So what we have here is complex, not simple. One major steroid hormone (T) acts as an androgen via androgen receptors, but in addition can go two ways. In some tissues it can be 5α-reduced to DHT, a super-androgen; in other tissues, T (but, interestingly not DHT) can be aromatized to estradiol-which in turn can act via ERα, ERβ or both. Instead of one ligand (T) and one receptor (AR) there are now three ligands (T, DHT and E 2 ) and three receptors (AR, ERα, ERβ)-different ligands, different receptors-and perhaps most importantly, different target tissues.
Into this complexity stepped Finkelstein et al.  with a classic hormone ablation-replacement study on ~ 400 healthy Boston men (interestingly, with a mean BMI of 27, classically in the overweight range, but in fact the now median or 'normal' weight). The subjects were aged between 20 and 50, and their endogenous (testicular) secretion of testosterone was suppressed by monthly injections of a gonadotropin releasing hormone (GnRH) analog. They were then assigned to five groups, receiving placebo or 1.25/2.5/5/10 g per day of transdermal (patch) T, to span the normal replacement dose (~5 g per day). In each group, half received an inhibitor of aromatization, to block conversion of administered T to E 2 . Subjects were assessed at baseline, and at weeks 4/8/12 and 16 for changes in strength, muscle mass, fat mass (subcutaneous and intra-abdominal) and what was loosely termed sexual function.
The headline results are not surprising. Muscle mass and strength are driven by an androgen receptor mediated action, subcutaneous and intra-abdominal fat by conversion to estrogen. The effects on 'sexual function' are complex, with low values for sexual desire and erectile function in the placebo plus GnRH analogue group progressively increasing towards normal with increasing doses of T: this effect was clearly largely reversed at the higher doses of T by aromatase inhibition. The take-home message is that 'sexual function' in men is dependent on both androgen and estrogen action.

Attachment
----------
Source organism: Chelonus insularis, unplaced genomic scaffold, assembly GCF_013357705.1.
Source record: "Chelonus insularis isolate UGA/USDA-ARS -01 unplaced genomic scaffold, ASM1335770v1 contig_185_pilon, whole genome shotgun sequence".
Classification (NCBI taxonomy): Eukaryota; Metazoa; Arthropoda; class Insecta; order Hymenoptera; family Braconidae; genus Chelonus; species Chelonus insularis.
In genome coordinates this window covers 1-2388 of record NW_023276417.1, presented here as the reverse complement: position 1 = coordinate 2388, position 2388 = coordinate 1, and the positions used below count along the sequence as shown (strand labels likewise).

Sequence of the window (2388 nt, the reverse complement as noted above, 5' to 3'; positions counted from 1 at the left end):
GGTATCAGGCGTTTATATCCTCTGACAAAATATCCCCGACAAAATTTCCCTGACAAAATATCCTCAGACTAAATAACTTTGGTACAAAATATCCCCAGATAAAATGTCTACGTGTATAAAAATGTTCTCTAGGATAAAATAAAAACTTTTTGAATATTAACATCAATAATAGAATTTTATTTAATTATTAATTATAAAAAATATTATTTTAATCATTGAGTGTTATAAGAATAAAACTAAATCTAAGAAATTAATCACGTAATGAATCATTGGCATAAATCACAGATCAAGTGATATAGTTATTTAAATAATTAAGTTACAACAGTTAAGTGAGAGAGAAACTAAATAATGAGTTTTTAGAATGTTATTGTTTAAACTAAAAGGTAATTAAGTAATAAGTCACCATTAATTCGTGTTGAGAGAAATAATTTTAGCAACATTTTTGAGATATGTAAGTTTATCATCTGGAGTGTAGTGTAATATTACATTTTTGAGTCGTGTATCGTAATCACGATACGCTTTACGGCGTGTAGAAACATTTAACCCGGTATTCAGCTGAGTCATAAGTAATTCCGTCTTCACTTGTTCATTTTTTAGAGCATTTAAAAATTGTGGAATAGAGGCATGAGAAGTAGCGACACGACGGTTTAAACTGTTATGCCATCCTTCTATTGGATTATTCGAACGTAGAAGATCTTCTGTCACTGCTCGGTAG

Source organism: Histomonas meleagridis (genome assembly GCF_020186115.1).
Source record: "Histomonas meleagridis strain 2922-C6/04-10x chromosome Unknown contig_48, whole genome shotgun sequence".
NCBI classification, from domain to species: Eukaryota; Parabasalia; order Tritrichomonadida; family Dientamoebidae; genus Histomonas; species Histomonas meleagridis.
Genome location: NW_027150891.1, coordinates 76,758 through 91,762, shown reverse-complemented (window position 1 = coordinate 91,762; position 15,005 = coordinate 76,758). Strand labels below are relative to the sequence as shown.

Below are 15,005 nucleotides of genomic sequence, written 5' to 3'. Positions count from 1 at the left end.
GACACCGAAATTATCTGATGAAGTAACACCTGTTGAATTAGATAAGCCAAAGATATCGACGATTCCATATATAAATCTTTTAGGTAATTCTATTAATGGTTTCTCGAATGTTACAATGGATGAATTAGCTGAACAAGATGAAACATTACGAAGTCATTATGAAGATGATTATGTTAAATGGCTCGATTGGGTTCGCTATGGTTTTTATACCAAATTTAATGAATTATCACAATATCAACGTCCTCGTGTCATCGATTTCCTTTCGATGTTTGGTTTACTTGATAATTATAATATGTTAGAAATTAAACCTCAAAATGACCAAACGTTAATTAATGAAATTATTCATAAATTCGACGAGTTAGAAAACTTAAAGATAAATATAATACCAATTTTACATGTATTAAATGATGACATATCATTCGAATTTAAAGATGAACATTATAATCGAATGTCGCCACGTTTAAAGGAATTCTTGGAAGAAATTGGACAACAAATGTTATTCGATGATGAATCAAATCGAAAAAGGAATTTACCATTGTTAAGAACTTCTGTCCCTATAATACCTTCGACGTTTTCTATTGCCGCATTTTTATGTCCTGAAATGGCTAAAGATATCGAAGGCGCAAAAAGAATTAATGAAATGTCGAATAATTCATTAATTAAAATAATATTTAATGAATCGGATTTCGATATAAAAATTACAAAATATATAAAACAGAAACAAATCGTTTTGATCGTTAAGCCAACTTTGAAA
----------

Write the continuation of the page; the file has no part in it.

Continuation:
What this means in practice is that androgen replacement therapy needs to take these findings into account and use testosterone, and not a non-aromatisable ('pure') androgen. Men need estrogen, not only for normal sexual function but also to close their long bone epiphyses. Severe congenital hypogonadism in men-with the consequent low androgen levels-leads to failure to fuse their long bone epiphyses, a situation which is also the case in the rare condition of men with congenital absence of ERα.
In the present study the authors measured but do not report on the effects on bone and the cardiovascular system of graded doses of replacement testosterone with and without aromatase inhibition. These data will be very welcome, particularly given the not altogether clear status of androgen/estrogen receptor activation as cardiovascular risk factors. Even without these data, the impact of the present study should be clear. First, androgen replacement therapy needs to be with testosterone, pure and simple and not with a non-aromatisable synthetic androgen. Second, as a consolation to aging males in the population with low testosterone levels, its replacement via a cutaneous gel appears to be an appropriate therapeutic option, in terms of muscle, fat and sex. It is possible that the findings from the cohort in terms of cardiovascular risk markers may either reinforce this option, or sound a note of caution; we thus await their publication with considerable interest.
| Acknowledgments|| |
This work is supported by the Victorian Government's Operational Infrastructure Support Program.
| References|| |
|1.||Finkelstein JS, Lee H, Burnett-Bowie SAM, Pallais JC, Yu EW, et al. Gonadal steroids and body composition, strength and sexual function in men. N Engl J Med 2013; 369: 1011-22. |
|2.||Handelsman DJ. Mechanisms of action of testosterone-unravelling a Gordian knot. N Engl J Med 2013; 369: 1058-9. |
|3.||Shibata S, Rinehart J, Zhang J, Moeckel G, Castaneda-Bueno M, et al. Regulated mineralocorticoid receptor phosphorylation controls ligand binding, allowing distinct physiologic responses to aldosterone. Cell Metab 2013; in press. |